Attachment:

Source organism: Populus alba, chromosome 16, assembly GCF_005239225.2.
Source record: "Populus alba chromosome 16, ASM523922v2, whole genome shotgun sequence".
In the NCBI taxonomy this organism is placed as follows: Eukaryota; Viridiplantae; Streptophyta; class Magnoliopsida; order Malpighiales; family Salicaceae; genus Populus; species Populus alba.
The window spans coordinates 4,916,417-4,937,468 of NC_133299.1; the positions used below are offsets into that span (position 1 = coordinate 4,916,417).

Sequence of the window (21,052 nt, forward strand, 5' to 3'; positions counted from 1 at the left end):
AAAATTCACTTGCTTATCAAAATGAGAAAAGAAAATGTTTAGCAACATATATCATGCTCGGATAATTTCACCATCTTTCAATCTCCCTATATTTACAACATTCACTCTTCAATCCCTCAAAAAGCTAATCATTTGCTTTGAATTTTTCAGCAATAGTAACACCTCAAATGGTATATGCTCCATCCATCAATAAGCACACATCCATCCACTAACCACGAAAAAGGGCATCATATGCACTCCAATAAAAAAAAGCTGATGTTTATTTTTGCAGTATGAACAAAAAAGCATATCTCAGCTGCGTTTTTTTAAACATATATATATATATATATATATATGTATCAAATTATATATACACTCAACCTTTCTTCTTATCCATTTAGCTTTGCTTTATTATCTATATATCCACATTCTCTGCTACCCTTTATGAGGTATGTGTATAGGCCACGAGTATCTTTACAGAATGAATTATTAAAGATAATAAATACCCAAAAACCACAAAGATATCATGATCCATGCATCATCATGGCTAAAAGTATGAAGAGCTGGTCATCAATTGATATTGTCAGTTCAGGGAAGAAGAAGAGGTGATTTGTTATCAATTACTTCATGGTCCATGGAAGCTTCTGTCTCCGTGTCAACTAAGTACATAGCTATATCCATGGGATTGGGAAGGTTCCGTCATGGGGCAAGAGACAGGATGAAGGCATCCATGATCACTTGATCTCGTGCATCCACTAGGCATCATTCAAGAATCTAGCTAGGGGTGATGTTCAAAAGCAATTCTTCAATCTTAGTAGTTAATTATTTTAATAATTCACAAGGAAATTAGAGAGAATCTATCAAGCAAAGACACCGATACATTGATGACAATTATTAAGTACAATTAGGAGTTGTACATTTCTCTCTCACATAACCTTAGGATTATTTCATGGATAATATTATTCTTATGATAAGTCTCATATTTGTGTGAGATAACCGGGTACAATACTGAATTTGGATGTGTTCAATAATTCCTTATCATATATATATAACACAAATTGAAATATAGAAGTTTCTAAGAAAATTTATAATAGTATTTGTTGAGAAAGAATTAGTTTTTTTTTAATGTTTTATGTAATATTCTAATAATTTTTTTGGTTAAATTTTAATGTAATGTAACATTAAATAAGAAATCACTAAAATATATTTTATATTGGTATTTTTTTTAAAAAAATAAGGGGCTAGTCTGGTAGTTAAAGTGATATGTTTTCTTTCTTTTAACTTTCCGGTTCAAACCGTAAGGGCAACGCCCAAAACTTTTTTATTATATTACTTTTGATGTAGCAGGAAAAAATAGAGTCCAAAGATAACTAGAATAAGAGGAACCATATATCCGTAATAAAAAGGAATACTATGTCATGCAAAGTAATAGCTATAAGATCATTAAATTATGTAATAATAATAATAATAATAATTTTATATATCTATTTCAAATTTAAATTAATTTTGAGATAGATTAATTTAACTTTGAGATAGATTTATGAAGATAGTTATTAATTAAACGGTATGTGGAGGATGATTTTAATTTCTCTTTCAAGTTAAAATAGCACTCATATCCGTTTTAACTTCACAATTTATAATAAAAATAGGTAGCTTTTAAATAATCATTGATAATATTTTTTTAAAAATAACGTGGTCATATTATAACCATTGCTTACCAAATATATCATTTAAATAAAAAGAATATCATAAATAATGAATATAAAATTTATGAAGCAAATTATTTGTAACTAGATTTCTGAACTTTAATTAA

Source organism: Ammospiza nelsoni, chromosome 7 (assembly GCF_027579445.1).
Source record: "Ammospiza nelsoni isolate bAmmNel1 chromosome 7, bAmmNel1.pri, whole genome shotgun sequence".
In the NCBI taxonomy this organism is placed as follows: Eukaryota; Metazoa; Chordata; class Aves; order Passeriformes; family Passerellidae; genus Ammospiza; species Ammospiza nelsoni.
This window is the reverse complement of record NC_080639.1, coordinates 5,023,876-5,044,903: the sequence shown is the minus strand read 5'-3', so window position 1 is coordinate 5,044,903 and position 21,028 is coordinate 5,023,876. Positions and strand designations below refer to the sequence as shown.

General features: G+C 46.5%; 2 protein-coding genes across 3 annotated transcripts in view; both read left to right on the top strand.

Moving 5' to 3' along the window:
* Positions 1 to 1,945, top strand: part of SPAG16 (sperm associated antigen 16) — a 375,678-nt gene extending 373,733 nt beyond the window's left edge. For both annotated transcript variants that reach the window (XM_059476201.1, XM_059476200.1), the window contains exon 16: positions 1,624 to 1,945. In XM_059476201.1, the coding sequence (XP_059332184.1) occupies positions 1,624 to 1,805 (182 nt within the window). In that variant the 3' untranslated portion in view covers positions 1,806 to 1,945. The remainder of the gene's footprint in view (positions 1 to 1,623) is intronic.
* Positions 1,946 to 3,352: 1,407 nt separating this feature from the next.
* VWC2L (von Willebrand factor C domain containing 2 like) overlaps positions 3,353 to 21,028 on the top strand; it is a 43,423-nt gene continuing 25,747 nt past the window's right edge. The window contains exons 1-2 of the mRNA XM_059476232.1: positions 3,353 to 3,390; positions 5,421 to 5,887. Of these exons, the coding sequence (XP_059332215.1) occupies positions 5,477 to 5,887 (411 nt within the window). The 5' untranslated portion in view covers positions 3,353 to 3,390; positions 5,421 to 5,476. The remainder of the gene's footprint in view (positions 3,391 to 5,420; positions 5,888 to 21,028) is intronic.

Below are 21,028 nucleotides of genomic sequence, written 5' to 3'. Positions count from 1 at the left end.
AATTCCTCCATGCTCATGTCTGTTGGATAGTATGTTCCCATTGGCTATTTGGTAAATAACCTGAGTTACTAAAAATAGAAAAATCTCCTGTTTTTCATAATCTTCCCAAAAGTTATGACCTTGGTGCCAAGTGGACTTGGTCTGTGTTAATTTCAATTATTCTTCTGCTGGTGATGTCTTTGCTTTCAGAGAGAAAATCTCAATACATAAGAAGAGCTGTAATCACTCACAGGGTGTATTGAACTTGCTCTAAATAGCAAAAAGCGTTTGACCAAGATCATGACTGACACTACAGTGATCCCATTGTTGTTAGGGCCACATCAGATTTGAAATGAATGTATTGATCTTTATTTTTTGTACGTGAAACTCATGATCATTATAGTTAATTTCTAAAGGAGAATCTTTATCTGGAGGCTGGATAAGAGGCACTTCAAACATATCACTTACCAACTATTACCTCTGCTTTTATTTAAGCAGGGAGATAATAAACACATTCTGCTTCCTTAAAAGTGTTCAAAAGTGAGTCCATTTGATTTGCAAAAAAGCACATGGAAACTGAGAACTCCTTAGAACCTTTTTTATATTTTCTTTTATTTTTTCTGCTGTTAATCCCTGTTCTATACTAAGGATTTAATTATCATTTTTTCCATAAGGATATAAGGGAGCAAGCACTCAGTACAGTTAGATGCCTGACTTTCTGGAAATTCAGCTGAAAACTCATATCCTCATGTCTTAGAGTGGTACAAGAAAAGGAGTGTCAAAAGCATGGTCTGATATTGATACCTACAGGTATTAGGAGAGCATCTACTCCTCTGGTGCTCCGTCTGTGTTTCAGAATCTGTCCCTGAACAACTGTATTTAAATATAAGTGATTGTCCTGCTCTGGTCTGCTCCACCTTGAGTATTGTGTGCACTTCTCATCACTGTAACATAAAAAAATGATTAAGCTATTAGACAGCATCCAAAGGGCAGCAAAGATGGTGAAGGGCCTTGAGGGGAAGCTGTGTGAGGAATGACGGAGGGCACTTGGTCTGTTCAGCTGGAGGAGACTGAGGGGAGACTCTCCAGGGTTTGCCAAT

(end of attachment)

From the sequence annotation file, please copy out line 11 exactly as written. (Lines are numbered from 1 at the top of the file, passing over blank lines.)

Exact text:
General features: G+C 46.5%; 2 protein-coding genes across 3 annotated transcripts in view; both read left to right on the top strand.